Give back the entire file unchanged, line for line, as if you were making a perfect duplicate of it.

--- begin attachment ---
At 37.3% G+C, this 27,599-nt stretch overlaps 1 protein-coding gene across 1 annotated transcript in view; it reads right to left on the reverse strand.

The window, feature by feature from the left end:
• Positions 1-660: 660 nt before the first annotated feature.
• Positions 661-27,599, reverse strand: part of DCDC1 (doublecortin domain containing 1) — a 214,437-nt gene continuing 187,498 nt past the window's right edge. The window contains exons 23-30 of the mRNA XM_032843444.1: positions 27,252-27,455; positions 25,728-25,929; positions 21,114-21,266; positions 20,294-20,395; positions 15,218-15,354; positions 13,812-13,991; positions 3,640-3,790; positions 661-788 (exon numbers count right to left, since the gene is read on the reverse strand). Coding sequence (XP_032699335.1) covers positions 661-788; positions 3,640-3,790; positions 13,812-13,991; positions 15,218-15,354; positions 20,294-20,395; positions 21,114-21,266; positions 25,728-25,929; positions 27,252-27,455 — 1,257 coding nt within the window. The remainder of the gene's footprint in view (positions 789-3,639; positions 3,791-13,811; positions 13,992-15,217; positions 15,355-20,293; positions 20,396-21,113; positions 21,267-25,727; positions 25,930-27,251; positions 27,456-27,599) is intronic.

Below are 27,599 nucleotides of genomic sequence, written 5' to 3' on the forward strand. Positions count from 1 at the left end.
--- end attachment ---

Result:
At 37.3% G+C, this 27,599-nt stretch overlaps 1 protein-coding gene across 1 annotated transcript in view; it reads right to left on the reverse strand.

The window, feature by feature from the left end:
• Positions 1-660: 660 nt before the first annotated feature.
• Positions 661-27,599, reverse strand: part of DCDC1 (doublecortin domain containing 1) — a 214,437-nt gene continuing 187,498 nt past the window's right edge. The window contains exons 23-30 of the mRNA XM_032843444.1: positions 27,252-27,455; positions 25,728-25,929; positions 21,114-21,266; positions 20,294-20,395; positions 15,218-15,354; positions 13,812-13,991; positions 3,640-3,790; positions 661-788 (exon numbers count right to left, since the gene is read on the reverse strand). Coding sequence (XP_032699335.1) covers positions 661-788; positions 3,640-3,790; positions 13,812-13,991; positions 15,218-15,354; positions 20,294-20,395; positions 21,114-21,266; positions 25,728-25,929; positions 27,252-27,455 — 1,257 coding nt within the window. The remainder of the gene's footprint in view (positions 789-3,639; positions 3,791-13,811; positions 13,992-15,217; positions 15,355-20,293; positions 20,396-21,113; positions 21,267-25,727; positions 25,930-27,251; positions 27,456-27,599) is intronic.

Below are 27,599 nucleotides of genomic sequence, written 5' to 3' on the forward strand. Positions count from 1 at the left end.